I lived in Wisconsin for over 20 years. I’ve seen a lot of parts of the state, but embarrassingly enough there are still areas I haven’t explored much (it’s a big state, cut me some slack). Door County, Lake Geneva, Lake Superior, and Devil’s Lake State Park are all awesome places that top my “Wisconsin Bucket List”.
Last weekend I finally got the chance to tick one of those off the list: Devil’s Lake State Park!
Devil’s Lake State Park is actually only about an 1.5 hours from where I grew up. It’s well known by Wisconsinites as one of our state’s natural wonders. A beautiful clear lake nestled right between huge bluffs of glacial rocks and forest. Everyone who speaks of it always says how beautiful and serene it is. I’d always meant to visit, but just never got around to it (kind of like Myakka River State Park). When I told my college roommate Erin that I’d never been to Devil’s Lake she could hardly believe it. She immediately told me I had to see it so we scratched our plans to visit the Dane County Farmers Market (also a Wisconsin Bucket List worthy event, but I lived in Madison for a Summer so I’ve visited often) and set out for an early Saturday morning hike at Devil’s Lake.
About Devil’s Lake State Park
Devil’s Lake State Park is visited by over 3 million people each year and is located in Baraboo, Wisconsin, about an hour away from Madison, the state’s capitol city. It is Wisconsin’s largest state park and stretches for over 9,000 acres. It is famous for its 500 foot tall quartzite bluffs that sit right along Devil’s Lake. The bluffs were created completely by mother nature approximately 12,000 years ago during the last ice age. Due to the impressive geological history of Devil’s Lake the area has been used in geological research for many years.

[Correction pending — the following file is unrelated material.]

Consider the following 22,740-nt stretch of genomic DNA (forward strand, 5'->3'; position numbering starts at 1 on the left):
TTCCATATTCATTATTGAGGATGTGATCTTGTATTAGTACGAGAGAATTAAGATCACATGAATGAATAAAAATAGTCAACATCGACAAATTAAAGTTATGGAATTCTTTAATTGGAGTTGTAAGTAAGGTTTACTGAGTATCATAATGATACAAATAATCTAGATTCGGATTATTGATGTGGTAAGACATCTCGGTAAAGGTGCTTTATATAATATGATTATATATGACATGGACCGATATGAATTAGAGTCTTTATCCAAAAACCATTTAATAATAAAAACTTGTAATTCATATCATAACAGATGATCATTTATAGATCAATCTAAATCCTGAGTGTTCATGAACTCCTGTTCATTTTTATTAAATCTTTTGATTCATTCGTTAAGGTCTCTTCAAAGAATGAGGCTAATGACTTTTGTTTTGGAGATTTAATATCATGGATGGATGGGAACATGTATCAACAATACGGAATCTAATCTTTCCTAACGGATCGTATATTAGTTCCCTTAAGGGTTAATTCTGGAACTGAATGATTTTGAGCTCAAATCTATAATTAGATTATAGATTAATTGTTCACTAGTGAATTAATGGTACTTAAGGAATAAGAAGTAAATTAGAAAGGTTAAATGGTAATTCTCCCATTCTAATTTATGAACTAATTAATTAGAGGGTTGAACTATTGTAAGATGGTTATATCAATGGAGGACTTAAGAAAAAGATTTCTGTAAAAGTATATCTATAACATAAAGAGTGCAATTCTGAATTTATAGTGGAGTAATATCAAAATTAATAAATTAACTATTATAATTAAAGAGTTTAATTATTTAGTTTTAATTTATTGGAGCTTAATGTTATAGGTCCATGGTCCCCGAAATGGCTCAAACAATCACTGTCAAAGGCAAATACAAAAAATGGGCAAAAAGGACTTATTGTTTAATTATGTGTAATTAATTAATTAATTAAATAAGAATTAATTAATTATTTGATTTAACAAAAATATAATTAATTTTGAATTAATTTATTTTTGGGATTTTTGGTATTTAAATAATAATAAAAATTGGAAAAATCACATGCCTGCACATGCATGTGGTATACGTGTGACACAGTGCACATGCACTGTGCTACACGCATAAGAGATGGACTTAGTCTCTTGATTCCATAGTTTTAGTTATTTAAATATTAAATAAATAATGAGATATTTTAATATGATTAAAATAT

Erin and I entered the Park from the South Shore. From there we started with the Balanced Rock Trail. This trail is only .4 miles long but it is a difficult hike with steep climbing on stone steps and rocks the entire way up. The approximate hike time is 1 hour (short, but brutal). The picture below is what the entire hike is more or less like.
From balanced rock we followed the signs and made our way to the ever popular Devil’s Door Way. This is one of the most iconic views of the entire park. We took some pictures and even stopped to rest here for a little bit to enjoy the view.
For our descent down we decided to take the CCC Trail to catch another view of the lake. This was a steep trail, but had a lot more trees and forest area.
Other things to do at Devil’s Lake State Park
Rock Climbing — Devil’s Lake offers some of the best rock climbing in the Midwest. During our hike we saw several rock climbers, some who were hobby rock climbers and others who were lead by a tour.
Swimming — the park has two very large sandy beaches located on both the north and south shores. There is a bathhouse and concession stand at each beach, but lifeguards are not provided.
Picnic areas — grills and children’s play areas including climbing gyms and slides are located throughout the park.
Water Activities — Devil’s Lake is a beautiful 360 acre lake with clear, clean water. Gas engine boats are not allowed. Canoes, kayaks and paddle boards are all available for rental at either side of the lake.
Biking — Bicycles are allowed on certain trails in the park, but will share those trails with hikers.
Cross Country skiing & Snow shoeing — over 5 miles of skiing trails with different loops ranging from beginner to moderate.
If you go
- Devil’s Lake State Park is daily open from 6 a.m. to 11 p.m. Visitor Center hours are from 8 a.m. to 11 p.m. daily in the summer and 8 a.m. to 5 p.m. in other seasons.
- There is a fee to enter the park. It’s technically a fee to park. Depending on how long you’re there and if your a resident or not, you’ll pay anywhere from $3 to $15.
- The park is split up two ways: The North Shore and the South Shore. The North Shore gets more sun and tends to be busier.
- There are 3 stores or concession buildings in the park: The North Shore Chateau, The Ice Age Store, and The South Shore Concessions. The North Shore Chateau & South Shore Concessions offer food & drinks, boat rentals, souvenirs, etc..
- Gasoline Motors are not allowed on the lake. Electric Motors only, maximum of 5 mph, no wake.
- Pets are welcome but need to be on a leash at all times unless it is a specific off-leash area.
- It tends to get very busy on the weekends. We purposely arrived early (right around 8am) and only saw a few other hikers and several rock climbers. It was getting super busy as we were leaving the park around 10:30 am.